- Enroll in a postsecondary education phlebotomy program (Eight weeks to short of one year). A phlebotomy education typically takes a year or less to complete and results in a certificate or diploma. These programs, usually available through vo-tech schools and community colleges, include an education in anatomy, medical terminology and physiology. Classroom and lab work are important components of instruction, and while the requirements for enrollment can vary, they may include:
- High school diploma or GED
- A minimum GPA while in high school
- Immunization records
Once accepted into a program, students typically need to pay tuition and fees. These may or may not cover the costs for textbooks and a uniform. Also, students who drop out of a program after enrolling may be assessed a withdrawal fee.
When enrolling, students may wish to look for a program that is approved by the National Accrediting Agency for Clinical Laboratory Sciences (NAACLS). More than 60 phlebotomy programs nationwide are listed as approved on the NAACLS site, meaning that they have reached certain education standards in phlebotomy and that staff and faculty have attained specific education levels.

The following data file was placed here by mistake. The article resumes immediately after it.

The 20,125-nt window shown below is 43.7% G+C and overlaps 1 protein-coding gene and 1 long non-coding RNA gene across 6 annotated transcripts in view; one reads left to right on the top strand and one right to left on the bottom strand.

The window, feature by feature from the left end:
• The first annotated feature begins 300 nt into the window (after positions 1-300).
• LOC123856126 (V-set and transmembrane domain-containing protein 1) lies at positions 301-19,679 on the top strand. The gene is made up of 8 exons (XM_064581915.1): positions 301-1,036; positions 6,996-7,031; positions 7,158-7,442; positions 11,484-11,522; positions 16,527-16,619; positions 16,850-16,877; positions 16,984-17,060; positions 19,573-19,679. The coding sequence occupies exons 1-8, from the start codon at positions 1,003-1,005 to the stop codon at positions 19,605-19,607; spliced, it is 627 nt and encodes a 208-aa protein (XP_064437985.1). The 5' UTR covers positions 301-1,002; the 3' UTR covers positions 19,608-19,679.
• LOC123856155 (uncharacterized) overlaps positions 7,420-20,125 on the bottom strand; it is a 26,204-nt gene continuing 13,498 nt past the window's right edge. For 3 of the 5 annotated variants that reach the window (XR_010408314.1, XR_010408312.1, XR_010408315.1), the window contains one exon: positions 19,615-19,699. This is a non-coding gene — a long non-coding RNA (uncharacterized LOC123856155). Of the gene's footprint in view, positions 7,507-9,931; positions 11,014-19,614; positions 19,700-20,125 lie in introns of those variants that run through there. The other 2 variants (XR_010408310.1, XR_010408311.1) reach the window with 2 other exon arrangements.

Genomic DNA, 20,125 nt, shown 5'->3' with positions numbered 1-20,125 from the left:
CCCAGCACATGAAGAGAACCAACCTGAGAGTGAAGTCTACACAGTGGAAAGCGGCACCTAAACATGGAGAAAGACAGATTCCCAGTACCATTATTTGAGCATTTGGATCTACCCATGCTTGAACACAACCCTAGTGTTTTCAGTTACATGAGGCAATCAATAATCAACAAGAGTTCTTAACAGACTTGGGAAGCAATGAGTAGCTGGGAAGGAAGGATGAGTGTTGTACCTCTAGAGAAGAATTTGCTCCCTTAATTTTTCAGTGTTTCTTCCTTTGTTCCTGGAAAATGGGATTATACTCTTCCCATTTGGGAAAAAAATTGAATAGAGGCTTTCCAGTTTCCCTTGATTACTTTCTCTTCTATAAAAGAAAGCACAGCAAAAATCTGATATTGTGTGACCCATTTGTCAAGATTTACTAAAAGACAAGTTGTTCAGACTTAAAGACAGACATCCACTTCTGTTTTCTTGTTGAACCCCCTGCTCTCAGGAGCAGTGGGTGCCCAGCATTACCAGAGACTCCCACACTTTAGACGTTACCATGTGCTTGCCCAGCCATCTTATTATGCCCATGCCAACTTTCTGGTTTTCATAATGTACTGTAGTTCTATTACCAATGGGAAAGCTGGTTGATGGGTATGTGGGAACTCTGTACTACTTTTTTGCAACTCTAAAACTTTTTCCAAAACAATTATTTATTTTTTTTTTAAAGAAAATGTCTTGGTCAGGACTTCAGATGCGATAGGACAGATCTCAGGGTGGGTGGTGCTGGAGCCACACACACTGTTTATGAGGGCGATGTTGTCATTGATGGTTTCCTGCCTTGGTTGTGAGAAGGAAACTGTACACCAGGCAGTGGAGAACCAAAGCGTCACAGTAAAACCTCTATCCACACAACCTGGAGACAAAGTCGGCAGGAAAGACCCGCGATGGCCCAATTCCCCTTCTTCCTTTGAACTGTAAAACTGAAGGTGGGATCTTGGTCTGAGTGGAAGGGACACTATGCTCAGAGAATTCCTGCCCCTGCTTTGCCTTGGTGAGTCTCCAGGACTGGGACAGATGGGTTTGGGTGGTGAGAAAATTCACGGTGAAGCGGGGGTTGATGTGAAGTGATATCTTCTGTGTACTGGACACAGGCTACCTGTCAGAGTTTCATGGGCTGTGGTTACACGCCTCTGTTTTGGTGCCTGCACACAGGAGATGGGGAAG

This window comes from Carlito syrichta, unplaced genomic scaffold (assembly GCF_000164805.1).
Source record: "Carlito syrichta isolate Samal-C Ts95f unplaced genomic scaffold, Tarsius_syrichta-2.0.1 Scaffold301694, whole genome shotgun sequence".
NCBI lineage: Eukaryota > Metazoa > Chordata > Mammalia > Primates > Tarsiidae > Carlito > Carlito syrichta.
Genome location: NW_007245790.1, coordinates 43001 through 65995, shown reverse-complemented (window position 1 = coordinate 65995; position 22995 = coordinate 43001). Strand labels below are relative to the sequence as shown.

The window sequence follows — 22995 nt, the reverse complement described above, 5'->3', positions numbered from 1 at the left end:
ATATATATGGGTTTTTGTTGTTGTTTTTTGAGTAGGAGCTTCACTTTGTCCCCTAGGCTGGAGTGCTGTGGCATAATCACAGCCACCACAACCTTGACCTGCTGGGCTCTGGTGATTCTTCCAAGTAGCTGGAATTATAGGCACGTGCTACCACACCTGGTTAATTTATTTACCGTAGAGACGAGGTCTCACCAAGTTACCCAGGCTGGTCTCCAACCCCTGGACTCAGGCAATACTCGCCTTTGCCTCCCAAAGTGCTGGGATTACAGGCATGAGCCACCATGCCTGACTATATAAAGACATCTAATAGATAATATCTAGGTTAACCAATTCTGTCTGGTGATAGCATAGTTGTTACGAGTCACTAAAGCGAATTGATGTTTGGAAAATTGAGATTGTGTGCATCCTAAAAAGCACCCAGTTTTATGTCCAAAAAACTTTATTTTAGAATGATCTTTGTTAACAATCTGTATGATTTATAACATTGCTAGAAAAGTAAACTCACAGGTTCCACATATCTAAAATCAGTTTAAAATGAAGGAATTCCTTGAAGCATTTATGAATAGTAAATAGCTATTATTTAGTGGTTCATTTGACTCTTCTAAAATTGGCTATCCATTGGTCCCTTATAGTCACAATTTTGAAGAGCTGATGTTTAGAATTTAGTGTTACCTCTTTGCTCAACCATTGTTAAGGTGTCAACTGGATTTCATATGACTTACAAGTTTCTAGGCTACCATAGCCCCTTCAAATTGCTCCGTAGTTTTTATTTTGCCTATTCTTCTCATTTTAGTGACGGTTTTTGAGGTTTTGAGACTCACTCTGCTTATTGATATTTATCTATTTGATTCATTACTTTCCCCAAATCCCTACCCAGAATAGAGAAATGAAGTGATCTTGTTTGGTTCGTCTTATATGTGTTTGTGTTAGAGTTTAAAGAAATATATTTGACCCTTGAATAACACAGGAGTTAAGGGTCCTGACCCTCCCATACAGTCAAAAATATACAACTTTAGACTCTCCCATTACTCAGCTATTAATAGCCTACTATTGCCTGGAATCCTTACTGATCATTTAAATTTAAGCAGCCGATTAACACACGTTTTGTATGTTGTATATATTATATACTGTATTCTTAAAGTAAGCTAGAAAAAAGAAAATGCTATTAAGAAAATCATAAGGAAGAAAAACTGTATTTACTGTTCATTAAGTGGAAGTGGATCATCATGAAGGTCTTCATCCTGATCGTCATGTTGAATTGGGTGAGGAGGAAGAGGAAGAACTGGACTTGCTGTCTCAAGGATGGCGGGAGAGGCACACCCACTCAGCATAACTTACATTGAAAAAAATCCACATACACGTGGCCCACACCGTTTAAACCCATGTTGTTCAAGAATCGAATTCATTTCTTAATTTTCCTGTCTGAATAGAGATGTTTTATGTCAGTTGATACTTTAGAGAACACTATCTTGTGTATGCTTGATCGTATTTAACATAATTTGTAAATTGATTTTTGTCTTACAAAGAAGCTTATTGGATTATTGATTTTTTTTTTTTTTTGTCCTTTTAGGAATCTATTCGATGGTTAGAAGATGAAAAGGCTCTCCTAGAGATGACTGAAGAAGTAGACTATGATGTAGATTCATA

- Pursue certification (Can Vary). Most employers prefer to hire candidates who have phlebotomy certification, according to the BLS. This certification can be pursued through organizations, such as:
- American Medical Technologists
- The National Center for Competency Testing
- The American Society for Clinical Pathology
There are different pathways to becoming eligible for certification, but often graduation from an approved program is at least one of the pathways. Also, a certain amount of clinical experience is often necessary to seek national certification. Once a candidate is eligible, they need to take and pass an exam to receive certification.
There are usually fees for these exams, and these exams vary based on the certification agency. The phlebotomy exam through the National Center for Competency Testing, as an example, is comprised of 125 scored questions and 25 unscored pretest items. Students have three hours for testing and they may need to demonstrate practical knowledge of some skills, such as taking blood.
In some states, certification is necessary to seek employment. According to the BLS, these states include: